In an effort to prove the axiom that no good deed goes unpunished, lawmakers are now looking to potentially impose onerous and costly new rules on the private-sector companies that built and operate the vast majority of the nation’s critical Internet infrastructure. And as we expressed in a recent Reuters article, draft cybersecurity legislation could block a vital aspect of the governmental process: a right to a day in court.
Based on two (1, 2) previous cybersecurity bills, a draft bill that has been circulating around town backed by Senate Majority Leader Harry Reid would give the White House sweeping new powers over companies that operate “covered critical infrastructure” or (CCI). Under the bill, the Secretary of Homeland Security could force companies that operate CCI to pay for expensive new operational requirements and upgrades.
People often think of critical infrastructure as power plants, dams, and public safety communication networks. On the Internet, modems, routers and other specific network equipment could be designated as CCI. But this bill is written broadly, so that the Administration could even designate online services—such as e-mail and cloud computing services—that use the Internet but are not themselves network infrastructure.
All businesses want to keep Americans safe and protect infrastructure that supports the American economy. But any businesses whose systems are designated as CCI by the Secretary of Homeland Security face expensive upgrades and operational requirements.
What happens if a company (or an industry) wants to challenge their CCI designation? Typically, what makes America work is that we can question authority and even challenge our government in court when we think it’s wrong. But this legislation explicitly denies businesses their right to challenge a CCI designation in court.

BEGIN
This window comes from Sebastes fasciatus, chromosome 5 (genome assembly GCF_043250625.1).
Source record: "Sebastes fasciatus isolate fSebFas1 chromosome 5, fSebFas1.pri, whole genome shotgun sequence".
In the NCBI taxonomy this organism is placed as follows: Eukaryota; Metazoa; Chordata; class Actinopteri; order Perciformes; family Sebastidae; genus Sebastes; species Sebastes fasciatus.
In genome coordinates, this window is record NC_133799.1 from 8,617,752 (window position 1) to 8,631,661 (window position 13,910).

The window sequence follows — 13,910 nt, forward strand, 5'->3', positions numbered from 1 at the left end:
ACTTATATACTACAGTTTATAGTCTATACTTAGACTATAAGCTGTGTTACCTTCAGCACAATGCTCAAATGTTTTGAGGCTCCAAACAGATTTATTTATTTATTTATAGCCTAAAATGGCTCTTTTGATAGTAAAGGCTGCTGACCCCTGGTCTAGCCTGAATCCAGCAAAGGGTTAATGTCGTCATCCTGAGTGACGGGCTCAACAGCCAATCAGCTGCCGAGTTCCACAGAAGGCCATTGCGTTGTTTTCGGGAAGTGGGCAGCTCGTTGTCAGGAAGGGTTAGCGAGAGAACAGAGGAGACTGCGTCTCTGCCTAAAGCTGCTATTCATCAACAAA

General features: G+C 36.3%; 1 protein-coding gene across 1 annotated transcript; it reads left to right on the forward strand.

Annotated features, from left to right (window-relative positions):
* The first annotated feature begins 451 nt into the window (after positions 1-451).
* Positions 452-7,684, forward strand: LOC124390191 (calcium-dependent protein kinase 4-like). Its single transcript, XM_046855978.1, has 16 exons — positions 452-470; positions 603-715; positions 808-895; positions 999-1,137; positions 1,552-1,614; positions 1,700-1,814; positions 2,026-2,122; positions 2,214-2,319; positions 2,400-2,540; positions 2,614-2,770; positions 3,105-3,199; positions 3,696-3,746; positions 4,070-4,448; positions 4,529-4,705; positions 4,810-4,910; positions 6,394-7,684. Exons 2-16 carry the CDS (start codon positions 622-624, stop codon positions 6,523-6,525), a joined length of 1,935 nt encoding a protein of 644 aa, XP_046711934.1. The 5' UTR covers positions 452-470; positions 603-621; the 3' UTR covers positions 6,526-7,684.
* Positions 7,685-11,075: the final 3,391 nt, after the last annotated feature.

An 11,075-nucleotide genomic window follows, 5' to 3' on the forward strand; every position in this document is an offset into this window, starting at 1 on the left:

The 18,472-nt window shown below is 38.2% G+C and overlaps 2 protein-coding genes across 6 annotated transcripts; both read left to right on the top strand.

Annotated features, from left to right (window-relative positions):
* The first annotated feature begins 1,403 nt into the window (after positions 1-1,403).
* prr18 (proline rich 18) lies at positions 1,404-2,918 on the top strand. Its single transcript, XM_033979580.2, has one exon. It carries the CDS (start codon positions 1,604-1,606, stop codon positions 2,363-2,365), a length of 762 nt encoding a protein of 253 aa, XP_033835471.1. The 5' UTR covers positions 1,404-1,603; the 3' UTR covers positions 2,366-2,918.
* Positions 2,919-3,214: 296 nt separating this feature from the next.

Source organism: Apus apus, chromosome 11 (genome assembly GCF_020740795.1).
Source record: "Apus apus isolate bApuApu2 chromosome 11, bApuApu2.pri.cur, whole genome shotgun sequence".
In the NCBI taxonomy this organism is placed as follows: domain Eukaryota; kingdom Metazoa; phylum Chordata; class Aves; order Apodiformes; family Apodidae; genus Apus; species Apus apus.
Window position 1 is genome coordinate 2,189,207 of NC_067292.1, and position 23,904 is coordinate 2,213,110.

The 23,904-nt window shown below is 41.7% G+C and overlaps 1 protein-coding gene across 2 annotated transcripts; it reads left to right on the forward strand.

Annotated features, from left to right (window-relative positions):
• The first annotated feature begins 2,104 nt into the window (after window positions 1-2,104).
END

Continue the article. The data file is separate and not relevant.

(4) Final appeal.—A final decision in any appeal under this subsection shall be a final agency action that shall not be subject to judicial review except as part of an enforcement action under section 306(b)(7). [emphasis added]
This part of the bill has to be amended to allow judicial appeals to make it fair for the businesses that will pay for it.
And when courts do review a designation, they should scrutinize whether the Secretary rightly applied–not just “considered”–the specific risk factors in the legislation. The current draft has a low bar for the government, requiring the Secretary to merely consider certain risk factors–and lets the Secretary add other factors, too.
In the event of a major cyber incident, companies should be leading the way in developing a fix, not standing by and waiting for the government to issue orders.
The companies that operate critical Internet infrastructure are not part of the cyber security problem, they are the key to the solution. Rather than punishing these pillars of the security community, lawmakers should be looking for innovative ways to support their efforts.
The high-tech industry has been a strong supporter of government’s renewed focus on cyber security. But we want to avoid the situation where government gains the power to issue expansive, unchecked edicts without the right to a day in court.